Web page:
The Historia Augusta says Maeonius Astyanax claimed Ballista openly supported the usurpation of the Macriani saying:

"As for myself, my age and my calling and my desires are all far removed from the imperial office, and so, as I cannot deny, I am searching for a worthy prince.  But who, pray, is there who can fill the place of Valerian except such a man as yourself, brave, steadfast, honourable, well proved in public affairs, and — what is of the highest importance for holding the imperial office — possessed of great wealth?  Therefore, take this post which your merits deserve. My services as prefect shall be yours as long as you wish."  - The Historia Augusta, The Lives of the Thirty Pretenders, Volume III:12, p97.

What? His age precludes him from seeking the purple himself? Ballista was only in his thirties!  Although his military calling and personal ambitions may not have included the purple, he was hardly too old.  In fact, he was probably not that much older than the sons of Macrianus.
Quietus the usurper, son of Macrianus the Lame.
Courtesy of The Classical Numismatic Group, Inc.
via Wikimedia
Sidebottom's novel, instead, has Ballista publicly accept the office of Prefect only after a henchmen of the Macriani makes veiled threats about Ballista's family in Antioch that was essentially at the mercy of the Macriani  if Ballista refused to support the regime.  I think this is a far more believable scenario as there is nothing in the histories to suggest Ballista was ever one to personally exploit a political situation.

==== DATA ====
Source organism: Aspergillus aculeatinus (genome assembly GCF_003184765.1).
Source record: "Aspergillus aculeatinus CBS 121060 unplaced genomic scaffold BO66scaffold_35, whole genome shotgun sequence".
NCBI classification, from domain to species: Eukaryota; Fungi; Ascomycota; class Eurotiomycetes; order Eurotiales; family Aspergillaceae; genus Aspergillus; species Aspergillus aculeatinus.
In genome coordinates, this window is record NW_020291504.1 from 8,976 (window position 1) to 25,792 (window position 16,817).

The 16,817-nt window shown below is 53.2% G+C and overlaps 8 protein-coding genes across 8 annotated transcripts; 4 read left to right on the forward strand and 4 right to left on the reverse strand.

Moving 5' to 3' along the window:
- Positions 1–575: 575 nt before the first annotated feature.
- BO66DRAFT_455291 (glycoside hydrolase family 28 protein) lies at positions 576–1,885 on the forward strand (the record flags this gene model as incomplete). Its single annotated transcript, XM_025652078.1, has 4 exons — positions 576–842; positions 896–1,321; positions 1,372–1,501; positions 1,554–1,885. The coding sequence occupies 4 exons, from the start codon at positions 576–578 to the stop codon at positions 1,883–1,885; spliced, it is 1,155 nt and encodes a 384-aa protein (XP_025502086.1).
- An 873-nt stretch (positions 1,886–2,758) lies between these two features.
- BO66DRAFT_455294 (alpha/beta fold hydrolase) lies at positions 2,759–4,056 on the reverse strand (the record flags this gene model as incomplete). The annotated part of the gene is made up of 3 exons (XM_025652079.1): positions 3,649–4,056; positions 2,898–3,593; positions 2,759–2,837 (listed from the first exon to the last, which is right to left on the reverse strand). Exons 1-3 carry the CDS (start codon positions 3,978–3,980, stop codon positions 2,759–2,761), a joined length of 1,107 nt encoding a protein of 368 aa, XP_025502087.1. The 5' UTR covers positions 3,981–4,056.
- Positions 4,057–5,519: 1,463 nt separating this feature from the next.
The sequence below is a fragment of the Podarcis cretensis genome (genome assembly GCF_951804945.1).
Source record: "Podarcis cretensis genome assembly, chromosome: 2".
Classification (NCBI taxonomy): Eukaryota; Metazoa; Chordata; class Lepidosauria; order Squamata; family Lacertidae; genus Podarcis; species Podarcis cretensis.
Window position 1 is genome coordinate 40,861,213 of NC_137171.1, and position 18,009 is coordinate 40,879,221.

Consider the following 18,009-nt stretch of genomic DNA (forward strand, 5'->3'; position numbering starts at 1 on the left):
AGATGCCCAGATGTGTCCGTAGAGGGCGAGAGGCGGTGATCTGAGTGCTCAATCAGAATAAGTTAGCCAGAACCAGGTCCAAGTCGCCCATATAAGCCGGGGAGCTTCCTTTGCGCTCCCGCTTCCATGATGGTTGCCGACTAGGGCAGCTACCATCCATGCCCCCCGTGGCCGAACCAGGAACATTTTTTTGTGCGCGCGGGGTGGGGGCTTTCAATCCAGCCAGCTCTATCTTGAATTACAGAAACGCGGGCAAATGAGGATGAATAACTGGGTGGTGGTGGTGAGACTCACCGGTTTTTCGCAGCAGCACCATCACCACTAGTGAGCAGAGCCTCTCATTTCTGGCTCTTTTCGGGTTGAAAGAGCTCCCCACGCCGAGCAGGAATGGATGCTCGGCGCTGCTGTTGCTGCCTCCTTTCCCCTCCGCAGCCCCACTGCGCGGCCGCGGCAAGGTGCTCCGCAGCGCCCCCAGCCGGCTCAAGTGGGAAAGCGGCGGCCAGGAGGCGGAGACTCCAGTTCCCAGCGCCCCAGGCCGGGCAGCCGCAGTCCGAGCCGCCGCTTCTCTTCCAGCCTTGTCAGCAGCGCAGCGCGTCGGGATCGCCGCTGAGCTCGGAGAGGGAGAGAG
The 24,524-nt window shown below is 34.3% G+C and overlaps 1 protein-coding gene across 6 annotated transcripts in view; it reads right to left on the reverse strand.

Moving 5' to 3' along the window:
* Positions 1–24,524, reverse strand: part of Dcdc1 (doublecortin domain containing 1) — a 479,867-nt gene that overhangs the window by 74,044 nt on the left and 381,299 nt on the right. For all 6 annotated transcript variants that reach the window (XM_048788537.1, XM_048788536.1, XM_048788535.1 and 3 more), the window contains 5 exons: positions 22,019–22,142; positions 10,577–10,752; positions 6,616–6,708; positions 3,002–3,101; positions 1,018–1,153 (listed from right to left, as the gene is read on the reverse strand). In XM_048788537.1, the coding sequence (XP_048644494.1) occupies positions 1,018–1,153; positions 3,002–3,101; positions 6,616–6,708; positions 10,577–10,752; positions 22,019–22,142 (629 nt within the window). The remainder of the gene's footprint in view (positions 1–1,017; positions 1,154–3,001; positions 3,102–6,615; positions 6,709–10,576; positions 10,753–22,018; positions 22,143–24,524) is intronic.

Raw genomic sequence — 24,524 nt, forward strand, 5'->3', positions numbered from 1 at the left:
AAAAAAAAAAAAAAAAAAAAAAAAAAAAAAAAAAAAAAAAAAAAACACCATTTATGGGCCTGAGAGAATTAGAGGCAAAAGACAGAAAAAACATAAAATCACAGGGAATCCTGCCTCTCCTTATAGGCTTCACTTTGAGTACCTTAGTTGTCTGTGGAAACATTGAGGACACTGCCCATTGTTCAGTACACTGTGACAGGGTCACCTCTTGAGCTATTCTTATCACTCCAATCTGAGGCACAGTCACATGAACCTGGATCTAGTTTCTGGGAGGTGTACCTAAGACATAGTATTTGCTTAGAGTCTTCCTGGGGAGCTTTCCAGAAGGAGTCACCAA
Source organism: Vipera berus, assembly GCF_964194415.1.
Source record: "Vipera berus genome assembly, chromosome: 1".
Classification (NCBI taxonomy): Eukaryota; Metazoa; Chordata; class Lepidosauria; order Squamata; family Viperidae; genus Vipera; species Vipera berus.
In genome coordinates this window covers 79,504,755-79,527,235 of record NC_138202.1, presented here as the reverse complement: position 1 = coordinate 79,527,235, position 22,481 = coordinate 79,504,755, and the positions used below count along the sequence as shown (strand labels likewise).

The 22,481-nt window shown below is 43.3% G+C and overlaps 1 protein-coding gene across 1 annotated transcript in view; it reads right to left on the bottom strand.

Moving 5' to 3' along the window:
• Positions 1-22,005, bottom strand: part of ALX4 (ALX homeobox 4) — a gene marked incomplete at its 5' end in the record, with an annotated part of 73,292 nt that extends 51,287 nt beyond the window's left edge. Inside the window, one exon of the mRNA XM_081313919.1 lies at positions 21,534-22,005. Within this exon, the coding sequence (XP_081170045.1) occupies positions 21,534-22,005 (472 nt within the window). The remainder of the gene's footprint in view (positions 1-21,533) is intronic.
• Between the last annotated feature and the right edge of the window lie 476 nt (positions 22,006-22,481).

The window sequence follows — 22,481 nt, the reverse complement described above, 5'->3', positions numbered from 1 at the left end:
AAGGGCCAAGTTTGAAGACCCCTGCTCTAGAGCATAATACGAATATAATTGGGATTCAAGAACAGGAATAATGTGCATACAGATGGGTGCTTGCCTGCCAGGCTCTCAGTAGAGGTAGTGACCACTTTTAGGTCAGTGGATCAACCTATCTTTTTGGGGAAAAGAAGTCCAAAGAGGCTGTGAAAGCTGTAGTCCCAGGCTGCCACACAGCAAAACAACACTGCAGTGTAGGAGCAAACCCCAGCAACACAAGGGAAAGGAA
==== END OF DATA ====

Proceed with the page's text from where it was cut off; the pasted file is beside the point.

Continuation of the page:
But, either way, Ballista once more ends up in command of much of the Roman army in Syria and he once more inflicts serious losses on the invading Persians.  Sidebottom's gritty descriptions of 3rd century warfare leave you breathless and his excellent characterizations makes you worry about not only Ballista (who captivated me in the very first novel of the series) but loyal (and virile!) Maximus, cranky old Calgacus and even gentle Demetrius.  Ballista's wife, Julia, gets her moment to shine too as she confronts Persian warriors in a surprise attack on the city of Antioch.

The Persians, though, are not the ultimate enemy.  To restore the imperium, Ballista must kill the Macriani pretenders but not until he can find a way to safeguard his wife and two sons.
Bust thought to resemble the emperor Gallienus. 
Photographed at the Walters Art Museum 
by Mary Harrsch.

When Macrianus the Lame and his namesake, Macrianus the Younger, leave for Europe to challenge Valerian's son Gallienus for the throne of the entire Roman Empire, Ballista is ordered to remain with Quietus.  Now, at least, the odds for Ballista's opportunity to exact retribution improve.